The move from natural gas to a fuel blend containing 20% hydrogen is currently being investigated.  There could be implications for the performance of bakery ovens, therefore this change requires thorough testing.  Experimental trials are ongoing with Campden BRI to measure the effects on oven performance and product quality from burning 20% hydrogen in natural gas.  Products of interest are bread, cake and biscuits.  This work is part of a UK-wide project to investigate sectors where natural gas use is high and electrification could be difficult.

Consumer use:

Most bakery products do not require refrigeration or cooking, reducing the impact on the product CF.  Probably the major contribution to the CF is the way the consumer disposes of the waste product, including the packaging.  This has attracted a lot of interest recently.

Data presented in Table 2 was generated for the industrial production of food products such as bread.  The impact on the CF from consumer use stages is separate.  The most significant aspect within consumer use is the management of waste.

Disposal:

Reduction in bread waste at all stages in its life cycle is one of the most impactful strategies to improve the sustainability credentials of bread manufacturing.  This involves reducing, reusing and recycling bread (and its packaging materials), so less bread is manufactured in the first place, reducing wheat requirements and environmental impact.  Bread waste is well-publicized.  Around 900,000 tonnes of bread are thrown away each year, much of which is avoidable.  The proportion of wheat in bread is around 50% by weight, so the potential exists to reduce wheat grown in the UK by up to 450,000 tonnes each year by minimizing bread waste.  CF savings are made at all production stages but the high agricultural and baking impacts make waste reduction vitally important.

Bakery packaging tends to use both paper and plastic.  Recycling, reusing or disposing of these materials is complex.  The food packaging industry is working to find the best solution.  Calculations on just one of the LCA impact factors can be misleading and suggest a solution is not required.  For example, GHG emission data is based on gases released into the atmosphere over a timescale of 100 years.  Plastics remain in solid form for at least 100 years and therefore do not contribute to GHG emissions during the disposal stages.  The CF from disposal of a plastic food package will be zero.  This is where other LCA impact factors must be considered so that a true picture of the environmental impact of plastics can be assessed.  It is well documented that plastic packaging needs to be reduced because of the damage it causes to the environment.  Factors like ‘depletion of abiotic resources’ and ‘water and land use’ should be used to generate the true LCA assessment.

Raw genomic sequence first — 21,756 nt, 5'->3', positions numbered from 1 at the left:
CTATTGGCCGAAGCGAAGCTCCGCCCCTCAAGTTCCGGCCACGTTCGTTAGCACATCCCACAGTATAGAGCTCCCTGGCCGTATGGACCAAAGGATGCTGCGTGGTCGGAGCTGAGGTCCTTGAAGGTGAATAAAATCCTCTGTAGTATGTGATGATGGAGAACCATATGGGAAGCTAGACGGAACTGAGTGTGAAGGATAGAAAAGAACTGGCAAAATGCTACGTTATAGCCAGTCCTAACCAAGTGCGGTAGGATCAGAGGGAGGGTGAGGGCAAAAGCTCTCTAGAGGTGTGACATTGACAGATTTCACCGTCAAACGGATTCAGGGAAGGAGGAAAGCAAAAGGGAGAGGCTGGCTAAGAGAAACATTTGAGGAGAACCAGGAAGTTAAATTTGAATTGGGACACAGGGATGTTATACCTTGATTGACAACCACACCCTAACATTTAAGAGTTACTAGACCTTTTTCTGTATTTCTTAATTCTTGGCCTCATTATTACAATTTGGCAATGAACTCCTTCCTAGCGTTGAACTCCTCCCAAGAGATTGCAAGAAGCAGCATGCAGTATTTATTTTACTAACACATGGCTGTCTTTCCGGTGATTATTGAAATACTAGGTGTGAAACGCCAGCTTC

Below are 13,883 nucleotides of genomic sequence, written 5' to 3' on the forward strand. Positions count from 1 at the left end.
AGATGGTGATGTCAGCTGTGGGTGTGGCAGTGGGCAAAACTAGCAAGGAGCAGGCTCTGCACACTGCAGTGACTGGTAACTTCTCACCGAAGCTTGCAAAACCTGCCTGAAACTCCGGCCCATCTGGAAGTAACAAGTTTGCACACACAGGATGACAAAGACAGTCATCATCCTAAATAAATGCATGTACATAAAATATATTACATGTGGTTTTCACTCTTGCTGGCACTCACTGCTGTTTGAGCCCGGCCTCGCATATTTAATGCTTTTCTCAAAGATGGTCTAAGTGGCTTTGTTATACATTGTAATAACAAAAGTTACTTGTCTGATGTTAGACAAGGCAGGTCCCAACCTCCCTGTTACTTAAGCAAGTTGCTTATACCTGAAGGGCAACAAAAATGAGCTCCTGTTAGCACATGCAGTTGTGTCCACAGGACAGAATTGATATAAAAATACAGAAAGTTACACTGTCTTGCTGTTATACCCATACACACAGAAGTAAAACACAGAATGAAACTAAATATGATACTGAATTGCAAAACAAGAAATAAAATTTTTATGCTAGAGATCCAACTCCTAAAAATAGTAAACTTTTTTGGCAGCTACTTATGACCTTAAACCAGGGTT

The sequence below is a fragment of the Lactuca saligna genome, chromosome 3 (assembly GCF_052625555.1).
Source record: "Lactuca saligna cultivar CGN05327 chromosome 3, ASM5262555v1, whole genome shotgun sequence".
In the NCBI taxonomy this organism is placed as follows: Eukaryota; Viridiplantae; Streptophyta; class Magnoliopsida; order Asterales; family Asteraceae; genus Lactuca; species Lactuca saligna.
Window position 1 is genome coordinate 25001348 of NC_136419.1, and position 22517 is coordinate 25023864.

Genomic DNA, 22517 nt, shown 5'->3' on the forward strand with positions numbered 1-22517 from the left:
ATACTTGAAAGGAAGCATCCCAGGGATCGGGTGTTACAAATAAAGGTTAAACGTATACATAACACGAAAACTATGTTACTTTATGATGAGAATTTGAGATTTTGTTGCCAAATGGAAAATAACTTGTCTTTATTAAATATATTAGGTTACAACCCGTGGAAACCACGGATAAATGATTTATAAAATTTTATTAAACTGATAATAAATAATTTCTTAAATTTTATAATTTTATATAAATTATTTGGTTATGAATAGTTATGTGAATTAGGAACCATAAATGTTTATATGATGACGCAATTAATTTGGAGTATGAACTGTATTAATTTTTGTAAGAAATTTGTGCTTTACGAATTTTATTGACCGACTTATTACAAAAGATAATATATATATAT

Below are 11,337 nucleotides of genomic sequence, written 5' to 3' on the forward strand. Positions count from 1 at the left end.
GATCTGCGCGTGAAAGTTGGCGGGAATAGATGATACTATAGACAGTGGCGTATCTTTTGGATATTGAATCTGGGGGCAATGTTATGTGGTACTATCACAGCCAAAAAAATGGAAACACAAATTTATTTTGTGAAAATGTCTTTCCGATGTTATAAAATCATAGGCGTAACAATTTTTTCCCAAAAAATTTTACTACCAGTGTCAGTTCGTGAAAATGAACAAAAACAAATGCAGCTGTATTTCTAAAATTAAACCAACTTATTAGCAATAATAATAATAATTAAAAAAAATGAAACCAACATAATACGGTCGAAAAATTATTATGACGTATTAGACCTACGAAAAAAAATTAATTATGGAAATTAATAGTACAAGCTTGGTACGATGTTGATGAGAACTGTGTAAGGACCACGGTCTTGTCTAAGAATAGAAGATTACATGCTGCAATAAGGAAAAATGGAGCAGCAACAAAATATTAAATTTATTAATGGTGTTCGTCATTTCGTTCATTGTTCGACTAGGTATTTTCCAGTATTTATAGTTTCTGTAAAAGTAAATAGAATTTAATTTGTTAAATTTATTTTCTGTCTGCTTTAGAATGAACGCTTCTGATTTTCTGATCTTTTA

Summary

The baking industry does not differ from any other in that it faces several sustainability challenges.  This article has outlined some of these and highlighted strategies to improve the situation.  Global financial constraints are inhibiting the funding required to advance the solutions to the point they are readily available and economic.  Consumer pressure and a desire for companies to ‘do the right thing’, are going to help move this on fast.  Materials and fossil fuels will have no option but to find alternatives within a timescale of a few decades.  Some issues such as plastic waste building up in the environment cannot wait this long.  Solutions are needed within the next 5-10 years.

References

Defra (2010). Trialling the PAS 2050. www.scienceresearch.defra.gov.uk

Goucher, L., Bruce, R., Cameron, D., Lenny Koh, S.C. and Horton, P. (2017). The environmental impact of fertilizer embodied in a wheat-to-bread supply chain. Nature Plants 3, article number 17012.

Wiltshire, J., Tucker, G. and Fendler, A. (2008). Carbon footprint of British food production. www.researchgate.net/publication/296165915.

Tucker, G., Foster, C., Wiltshire, J. (2010). Life cycle analysis and carbon footprinting with respect to sustainability in the agri-food sector. CAB Direct. www.cabdirect.org/cabdirect/abstract/20103223638

Carbon Trust (2014). Improving the efficiency of bakery ovens. https://c2e2.unepdtu.org/wp-content/uploads/sites/3/2016/03/cts402-improving-efficiency-of-bakery-ovens-0.pdf

The Greenhous Gas Protocol (2004). https://ghgprotocol.org/sites/default/files/standards/ghg-protocol-revised.pdf

PAS 2050:2011 – Specification for the assessment of life cycle greenhouse gas emissions of goods and services, BSI

 By Gary Tucker, Fellow, Campden BRI

Photo: Pexels

This article was published in Baking+Biscuit International, issue 4 – 2022